If you read about the family of an elderly doctor finding a rare 1937 Bugatti Type 57S in his garage in December, 2008, don't be too surprised. Granted, there are stories circulating all the time about lucky people finding rare cars in barns or old garages, much in the way these folks did in England. The Bugatti, by the way, is extremely rare and one of only 17 made. It will rake in millions when it's sold in Paris in February.
Most of us only read in envy about other people's luck. I'm no exception, and this story reminds me of one time I came very close to such a find. It took place about 25 years ago and within 15 blocks of my house in Arlington VA. The neighborhoods here date from the 20s and 30s, so in the late 70s and early 80s there were plenty of houses around where elderly people were living. Younger people like me were buying houses that came on sale and doing major renovations on them.
There was one such house located on a steep hill on the street next to the local supermarket. I went down that street every week for at least 5 years while on my way grocery shopping and occasionally glanced at the decaying under-house garage door as I passed by. I never stopped to take a closer look nor did I ever see anyone stirring inside the house. It was just an old house.
One day on my way to the grocery store I saw a flatbed truck in the driveway of the old house. Two guys were attaching the winch cable to the front end of what was obviously a 1966 Mustang fastback. I stopped the car and walked close enough to see that it was a Shelby GT 350.
A short conversation with one of the guys loading the car revealed that the old lady who lived there had passed away and her daughter sold off everything in the house, including the car. He bought the car for $500. He also bought a lathe, table saw and drill press that had belonged to the old lady's long-passed husband. He said he paid $50 for all three.
So it goes. I only had myself to blame, as I'd never taken the initiative to see who lived there and if there was anything for sale. I'd like to think I would have offered to pay a more appropriate amount for the car and machinery, though.
The point of the Bugatti and Mustang stories is that there are terrific "barn finds" out there to be discovered. Granted, the era when there were automotive treasures lurking in garages all over the country is over, and it's not too likely you'll find an AC Cobra sitting in someone's garden shed.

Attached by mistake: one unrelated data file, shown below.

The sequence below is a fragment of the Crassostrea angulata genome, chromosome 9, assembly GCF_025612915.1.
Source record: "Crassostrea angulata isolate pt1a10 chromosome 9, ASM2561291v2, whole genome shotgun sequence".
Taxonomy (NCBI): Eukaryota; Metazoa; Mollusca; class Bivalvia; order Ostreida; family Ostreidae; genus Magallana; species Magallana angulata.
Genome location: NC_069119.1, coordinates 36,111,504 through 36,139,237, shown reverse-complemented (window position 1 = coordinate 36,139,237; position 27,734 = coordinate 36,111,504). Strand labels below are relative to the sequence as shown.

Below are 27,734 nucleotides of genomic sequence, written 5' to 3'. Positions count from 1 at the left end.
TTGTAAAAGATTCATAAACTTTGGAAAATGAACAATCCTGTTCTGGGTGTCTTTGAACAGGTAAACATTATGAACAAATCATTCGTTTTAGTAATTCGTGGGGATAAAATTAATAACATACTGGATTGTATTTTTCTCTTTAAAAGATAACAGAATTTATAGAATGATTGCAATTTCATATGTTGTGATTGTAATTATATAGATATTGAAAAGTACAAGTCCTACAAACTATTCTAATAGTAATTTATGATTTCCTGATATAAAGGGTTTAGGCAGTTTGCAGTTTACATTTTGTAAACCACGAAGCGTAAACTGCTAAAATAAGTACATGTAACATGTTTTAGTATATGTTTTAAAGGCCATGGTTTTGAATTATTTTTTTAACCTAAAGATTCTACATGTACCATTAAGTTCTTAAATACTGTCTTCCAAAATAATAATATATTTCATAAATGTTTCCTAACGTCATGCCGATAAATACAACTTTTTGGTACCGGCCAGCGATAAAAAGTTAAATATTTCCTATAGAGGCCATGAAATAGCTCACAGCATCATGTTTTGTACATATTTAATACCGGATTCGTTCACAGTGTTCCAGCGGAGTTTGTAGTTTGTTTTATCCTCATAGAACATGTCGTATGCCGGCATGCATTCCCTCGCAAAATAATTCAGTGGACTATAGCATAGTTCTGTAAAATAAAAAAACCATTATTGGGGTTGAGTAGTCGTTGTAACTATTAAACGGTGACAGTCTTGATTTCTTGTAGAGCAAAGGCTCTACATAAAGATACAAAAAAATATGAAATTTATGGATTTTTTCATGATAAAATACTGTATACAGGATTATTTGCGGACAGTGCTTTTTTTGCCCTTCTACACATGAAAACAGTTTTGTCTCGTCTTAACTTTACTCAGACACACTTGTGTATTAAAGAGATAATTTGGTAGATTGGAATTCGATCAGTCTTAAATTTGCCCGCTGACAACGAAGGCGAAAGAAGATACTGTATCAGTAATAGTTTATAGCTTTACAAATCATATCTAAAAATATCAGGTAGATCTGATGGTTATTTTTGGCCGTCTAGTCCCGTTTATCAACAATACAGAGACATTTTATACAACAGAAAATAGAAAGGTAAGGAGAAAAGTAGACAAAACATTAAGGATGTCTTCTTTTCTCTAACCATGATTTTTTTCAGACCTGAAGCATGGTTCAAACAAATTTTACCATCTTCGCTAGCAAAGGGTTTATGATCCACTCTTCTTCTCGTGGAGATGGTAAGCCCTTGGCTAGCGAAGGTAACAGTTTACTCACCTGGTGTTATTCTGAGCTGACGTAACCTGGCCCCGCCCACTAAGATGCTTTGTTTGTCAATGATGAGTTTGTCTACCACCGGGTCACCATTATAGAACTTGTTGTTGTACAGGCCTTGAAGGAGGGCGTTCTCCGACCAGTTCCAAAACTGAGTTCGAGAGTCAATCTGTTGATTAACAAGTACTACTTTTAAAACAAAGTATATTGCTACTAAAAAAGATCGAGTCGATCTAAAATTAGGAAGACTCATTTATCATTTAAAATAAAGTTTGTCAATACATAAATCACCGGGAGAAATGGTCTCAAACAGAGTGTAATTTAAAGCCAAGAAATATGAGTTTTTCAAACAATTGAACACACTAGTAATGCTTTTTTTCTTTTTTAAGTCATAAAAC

There are a bunch of 50s and 60s Corvettes lurking in undiscovered storage places, though. Chevrolet made a lot of them and even though most are either restored or parted out, statistically there are hundreds — maybe thousands — more just sitting there waiting for some lucky buyer to open a door or lift a canvas cover.
All it takes to find one is to keep your eyes open, ask around and put yourself in situations where you might be able to generate opportunity. It isn't impolite to walk up to someone's door and ask if there are any old cars in the barn or garage. The worst that can happen is an unfriendly reply to "leave me alone." Most of the time, however, you'll find that the person will respond in a cordial manner and, if you're lucky, mention that some friend or neighbor has an old car nearby that they'd probably sell.
The rule is; if you don't ask you won't ever know.
It's all well and good to find a great old collectible and take it home, but what about getting a legal title for it? As likely as not the person who sold it to you won't be able to find any old paperwork, so what do you do with your bill of sale or cancelled check?
Generally speaking in most states you can get a "Registration Certificate" for pre-1967 cars. This, for all intents and purposes, becomes that vehicle's title. However, since the vehicle probably hasn't been registered for decades there's no real proof of ownership that makes the bill of sale legitimate. It's a judgment call in each case, but be prepared to talk with your state DMV office.
Georgia, Alabama, Vermont, Michigan, Pennsylvania and a number of other states issue registration certificates for vehicles without titles, but you do need to provide some sort of proof of ownership or at least make a convincing argument. There are a number of title companies on the internet that will go through the title process in various states for you — for a fee, of course. You can also retain an attorney to get your car titled in most states.
Basically it isn't all that hard to title an old vehicle when you don't have the proper paperwork but you really need to do some research in your state before going off to seek that barn find.